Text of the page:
It’s not a cliché to say that in a divorce proceeding, the higher-earning spouse often feels like he—or she—gets taken to the cleaners. This can happen whether the couple lives in a state where the judge determines a settlement based on equitable distribution, or in a community property state like Texas, where everything acquired by either spouse during marriage—earnings, property and assets—typically gets split down the middle.
But couples headed for divorce often begin losing trust in each other at some point along the way, so it is no way surprising that during the split, the suspicion of hidden assets comes up when it comes time to take inventory of the estate.
How assets are concealed
According to Forbes, when the lists of assets are being drawn up, there are four behaviors that can indicate that there are hidden assets:
- Denial of the existence of an asset
- Claims of a lost asset
- Transferal of an asset to a third party
- Creation of false debt
As always, a paper trail will provide the best evidence of a cover-up unless the spouse has been careful to hide it. Looking at tax returns will be an important tool for revealing discrepancies.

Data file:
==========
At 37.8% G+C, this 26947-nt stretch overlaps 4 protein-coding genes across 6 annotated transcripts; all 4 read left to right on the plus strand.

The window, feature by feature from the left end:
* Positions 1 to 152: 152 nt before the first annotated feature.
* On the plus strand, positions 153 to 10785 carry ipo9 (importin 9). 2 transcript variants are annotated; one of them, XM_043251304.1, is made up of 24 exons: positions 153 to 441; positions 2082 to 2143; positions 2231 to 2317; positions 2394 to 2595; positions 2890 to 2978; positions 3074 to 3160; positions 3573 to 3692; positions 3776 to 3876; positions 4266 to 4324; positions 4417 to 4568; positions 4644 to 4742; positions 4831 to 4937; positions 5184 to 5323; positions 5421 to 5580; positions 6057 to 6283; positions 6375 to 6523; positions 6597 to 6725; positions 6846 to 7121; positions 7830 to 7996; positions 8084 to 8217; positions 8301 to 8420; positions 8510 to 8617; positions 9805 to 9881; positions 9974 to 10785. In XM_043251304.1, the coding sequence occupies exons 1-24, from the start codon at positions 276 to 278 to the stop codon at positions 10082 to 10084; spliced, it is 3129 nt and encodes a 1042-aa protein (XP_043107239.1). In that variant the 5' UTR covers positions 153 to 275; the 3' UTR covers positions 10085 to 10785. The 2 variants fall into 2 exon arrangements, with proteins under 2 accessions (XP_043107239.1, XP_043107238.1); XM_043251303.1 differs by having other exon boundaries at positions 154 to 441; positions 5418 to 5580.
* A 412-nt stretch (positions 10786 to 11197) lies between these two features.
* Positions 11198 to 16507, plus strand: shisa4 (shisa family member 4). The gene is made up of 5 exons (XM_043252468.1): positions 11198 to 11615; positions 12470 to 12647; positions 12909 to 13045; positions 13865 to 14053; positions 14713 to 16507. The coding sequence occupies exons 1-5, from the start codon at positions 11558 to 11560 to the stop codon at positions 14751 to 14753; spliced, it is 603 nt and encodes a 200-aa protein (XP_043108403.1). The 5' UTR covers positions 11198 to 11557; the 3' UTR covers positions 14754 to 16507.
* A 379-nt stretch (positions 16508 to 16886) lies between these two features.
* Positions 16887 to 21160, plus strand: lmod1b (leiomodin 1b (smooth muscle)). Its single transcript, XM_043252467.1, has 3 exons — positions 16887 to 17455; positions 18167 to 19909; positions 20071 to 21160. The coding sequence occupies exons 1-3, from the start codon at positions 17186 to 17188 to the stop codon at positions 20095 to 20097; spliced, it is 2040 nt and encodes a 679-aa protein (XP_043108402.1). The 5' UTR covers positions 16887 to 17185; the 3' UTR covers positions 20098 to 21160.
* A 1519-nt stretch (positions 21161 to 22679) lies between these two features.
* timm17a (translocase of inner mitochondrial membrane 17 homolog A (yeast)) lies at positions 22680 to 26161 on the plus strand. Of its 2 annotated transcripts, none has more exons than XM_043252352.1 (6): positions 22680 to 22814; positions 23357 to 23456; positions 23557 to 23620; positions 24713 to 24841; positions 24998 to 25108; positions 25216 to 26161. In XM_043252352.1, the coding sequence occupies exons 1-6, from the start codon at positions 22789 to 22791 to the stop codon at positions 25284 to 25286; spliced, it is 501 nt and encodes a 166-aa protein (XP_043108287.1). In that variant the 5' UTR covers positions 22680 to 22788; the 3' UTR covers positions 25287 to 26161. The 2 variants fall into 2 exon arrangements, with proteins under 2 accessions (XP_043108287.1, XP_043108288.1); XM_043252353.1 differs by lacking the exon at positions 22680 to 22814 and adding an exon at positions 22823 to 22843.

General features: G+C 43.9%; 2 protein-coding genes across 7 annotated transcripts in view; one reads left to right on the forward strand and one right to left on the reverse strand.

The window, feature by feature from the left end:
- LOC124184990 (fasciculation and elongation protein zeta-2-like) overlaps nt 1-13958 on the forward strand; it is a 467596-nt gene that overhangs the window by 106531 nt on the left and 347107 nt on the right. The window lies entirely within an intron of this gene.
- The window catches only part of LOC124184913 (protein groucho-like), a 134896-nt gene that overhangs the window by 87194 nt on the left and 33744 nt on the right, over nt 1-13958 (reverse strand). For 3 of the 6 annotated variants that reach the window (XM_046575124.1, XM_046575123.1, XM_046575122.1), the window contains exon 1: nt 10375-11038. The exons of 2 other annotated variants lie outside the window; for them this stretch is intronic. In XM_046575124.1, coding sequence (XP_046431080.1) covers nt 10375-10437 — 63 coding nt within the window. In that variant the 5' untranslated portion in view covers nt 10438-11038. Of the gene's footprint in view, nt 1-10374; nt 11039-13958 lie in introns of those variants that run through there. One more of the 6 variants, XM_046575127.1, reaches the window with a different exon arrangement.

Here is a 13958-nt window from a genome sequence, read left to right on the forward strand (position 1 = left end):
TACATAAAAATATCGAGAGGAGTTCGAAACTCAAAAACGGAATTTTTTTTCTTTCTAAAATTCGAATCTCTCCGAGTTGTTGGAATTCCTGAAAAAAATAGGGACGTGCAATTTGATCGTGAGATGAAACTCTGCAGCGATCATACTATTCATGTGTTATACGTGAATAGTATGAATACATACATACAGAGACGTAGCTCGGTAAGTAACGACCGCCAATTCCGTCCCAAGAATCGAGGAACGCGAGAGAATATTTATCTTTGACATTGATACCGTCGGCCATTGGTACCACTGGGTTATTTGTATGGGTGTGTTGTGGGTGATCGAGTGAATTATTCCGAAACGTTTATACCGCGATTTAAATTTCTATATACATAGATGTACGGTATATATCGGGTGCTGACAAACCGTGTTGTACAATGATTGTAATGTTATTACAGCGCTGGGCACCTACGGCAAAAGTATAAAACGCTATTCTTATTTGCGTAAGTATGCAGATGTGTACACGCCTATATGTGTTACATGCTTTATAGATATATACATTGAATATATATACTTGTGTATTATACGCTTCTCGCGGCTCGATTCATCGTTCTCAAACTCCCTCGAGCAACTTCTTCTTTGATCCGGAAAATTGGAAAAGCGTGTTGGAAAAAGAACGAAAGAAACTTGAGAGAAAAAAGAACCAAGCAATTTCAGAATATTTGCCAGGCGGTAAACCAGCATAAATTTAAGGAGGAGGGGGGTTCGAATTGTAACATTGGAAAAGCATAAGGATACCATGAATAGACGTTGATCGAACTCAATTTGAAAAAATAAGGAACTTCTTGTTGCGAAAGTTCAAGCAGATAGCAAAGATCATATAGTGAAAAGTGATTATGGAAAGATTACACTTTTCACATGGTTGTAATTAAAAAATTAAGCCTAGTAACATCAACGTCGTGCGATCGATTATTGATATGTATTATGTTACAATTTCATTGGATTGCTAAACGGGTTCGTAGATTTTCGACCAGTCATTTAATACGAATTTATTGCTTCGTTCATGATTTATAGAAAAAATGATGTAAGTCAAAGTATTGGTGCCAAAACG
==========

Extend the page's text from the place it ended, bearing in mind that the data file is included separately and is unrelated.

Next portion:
Looking at tax returns
As high-asset divorces have multiple financial sources, the tax returns are complex and require the help of a highly skilled legal expert to uncover red flags. Looking at the returns will reveal where there are related assets in Schedules A through E: itemized deductions, interest and dividends, any depreciation calculated from businesses, capital gains from investments, or supplemental income or loss from rentals, partnerships, S corporations or royalties.
Looking at closing mortgage documents can also show an inventory of assets, liabilities and sources of income that your spouse may not have told you about before. Other potential areas of concealment are in safety deposit boxes or safes, where there may be hidden property, deeds, stock certificates or dividends.
Divorces in Texas can a while to settle, and for high-asset ones that are quite complex, longer—particularly when litigation is necessary. Above all, taking inventory of all assets in your name, your spouse’s and in both names early and often will help keep track of assets that may suddenly disappear during proceedings.